Robert Gottliebsen today takes on government guarantees of Australian banks. It is more than welcome that this topic gets greater public scrutiny. It is nothing short of bizarre that the very foundation upon which Australian banks operate has shifted and yet we carry on as if nothing has changed. Nonetheless, there are a series of questions that this blog needs to raise about the Gottliebsen angle. The great story teller reckons that:
Australian banks did not make the lending mistakes of their overseas counterparts, but they are hooked on overseas borrowings which are so great that in times of strife the implicit government guarantee of the deposits must be converted to an actual guarantee.
Our government charged a small fee for that actual guarantee but the implicit guarantee that Australian depositors will rely on next year comes free of charge. Theoretically, if the government declared that it would not stand behind the banks but subsidised specific lending, then banks would have to raise vast amounts of additional capital to lower the risks to depositors and shareholder returns would be slashed.
Let’s leave aside the question of whether Australian banks’ wading into very high LVRs in the early 2000s and their enormous reliance on mortgage insurance are lending mistakes. Instead we’ll focus on Gottliebsen’s second point, which seems confused. Australian bank borrowing from overseas is in wholesale markets, not retail deposits. The government therefore had to make two guarantees during the GFC to prevent bank runs. One to local retail deposits. The second was to the bonds that the banks sell into global wholesale markets.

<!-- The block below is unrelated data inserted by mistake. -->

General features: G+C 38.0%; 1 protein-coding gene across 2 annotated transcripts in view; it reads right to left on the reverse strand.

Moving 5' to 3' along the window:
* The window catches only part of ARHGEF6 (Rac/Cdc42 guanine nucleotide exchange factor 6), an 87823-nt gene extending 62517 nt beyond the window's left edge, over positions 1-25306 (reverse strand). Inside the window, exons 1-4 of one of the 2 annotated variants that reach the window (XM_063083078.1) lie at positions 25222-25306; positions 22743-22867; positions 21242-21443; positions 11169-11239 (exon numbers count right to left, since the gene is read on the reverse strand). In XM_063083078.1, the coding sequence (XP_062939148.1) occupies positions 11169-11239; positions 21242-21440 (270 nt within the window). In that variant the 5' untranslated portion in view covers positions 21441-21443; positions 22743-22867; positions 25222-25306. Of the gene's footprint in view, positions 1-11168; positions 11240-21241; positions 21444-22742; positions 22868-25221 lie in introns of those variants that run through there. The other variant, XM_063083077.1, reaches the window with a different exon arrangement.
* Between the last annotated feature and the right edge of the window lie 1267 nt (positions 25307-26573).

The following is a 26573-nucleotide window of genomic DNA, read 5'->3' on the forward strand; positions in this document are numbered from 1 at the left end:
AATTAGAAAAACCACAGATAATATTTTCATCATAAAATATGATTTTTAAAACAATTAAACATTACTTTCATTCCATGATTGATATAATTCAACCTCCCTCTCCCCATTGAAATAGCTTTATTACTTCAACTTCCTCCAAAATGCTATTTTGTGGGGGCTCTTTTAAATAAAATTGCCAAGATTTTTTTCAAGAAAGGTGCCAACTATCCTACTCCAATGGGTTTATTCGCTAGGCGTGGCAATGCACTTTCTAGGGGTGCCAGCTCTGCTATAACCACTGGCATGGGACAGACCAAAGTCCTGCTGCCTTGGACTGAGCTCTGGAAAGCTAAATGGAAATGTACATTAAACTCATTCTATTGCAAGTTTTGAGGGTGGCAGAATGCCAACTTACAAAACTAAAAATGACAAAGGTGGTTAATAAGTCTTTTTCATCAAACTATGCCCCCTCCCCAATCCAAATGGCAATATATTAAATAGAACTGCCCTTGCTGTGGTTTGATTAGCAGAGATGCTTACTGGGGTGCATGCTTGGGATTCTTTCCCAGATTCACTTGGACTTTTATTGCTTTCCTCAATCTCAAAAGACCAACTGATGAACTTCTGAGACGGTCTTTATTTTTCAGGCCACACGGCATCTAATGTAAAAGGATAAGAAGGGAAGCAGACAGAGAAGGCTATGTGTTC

The fee that banks paid was for the guarantee on large deposit and wholesale debts and the latter was used with abandon in global markets, racking up $157 billion in contingent liabilities for the Budget before its withdrawal. Here is the website where you can track it.
Gottliebsen makes a good point that without the guarantees (assuming he means both), that the Australian banks would face significantly higher capital requirements, but it is the implied wholesale guarantee that is most destructive to market dynamics. Moral hazard here continues the practice of banks’ borrowing offshore that keeps the Australian housing ponzi inflated.
This blogger has argued consistently for a year that the banks are now operating much like Fannie Mae and Freddie Mac used to, with an implied guarantee for bond investors. However, the Gottliebsen story, as confused as it is, has got it wondering if the implied guarantee thesis is legitimate.
To open this question, let’s run a hypothetical. In the event of another freeze up in global funding, would the application of another guarantee save the banks and Australian housing?
The year is 2012. Australian pubic debt has peaked at $220 billion, 20 per cent of GDP. We don’t know the maturity duration of the guaranteed debt but its likely to be as long as possible, so much of it remains intact, say $130 billion. Going into the shock, brought on by a sovereign default in Europe, commodities collapse 50%. A combination of falling revenues, automatic stabilisers and stimulus send us into a far from outlandish projected deficit of say 7% of GDP for the year ahead and 5% the year after on some rebound in commodities.
So, before we guarantee any more bank debt, we are facing a debt stock at roughly a third of GDP and contingent liabilities that push the total up the 40% of GDP, higher than it has been since WWII. And that assumes that the Budget is not in structural deficit on the back of lower commodity price revenues. We would also likely face pressure on the sovereign rating, making all debt servicing more expensive.
This is back of the envelope stuff, but one has to wonder how effective a guarantee would be in these circumstances. If the conclusion is it would not work, then Australian banks are not trading on the public purse. On the other hand, if the banks faced refinance disaster in this scenario, we’d have no choice, and they do have an implied guarantee.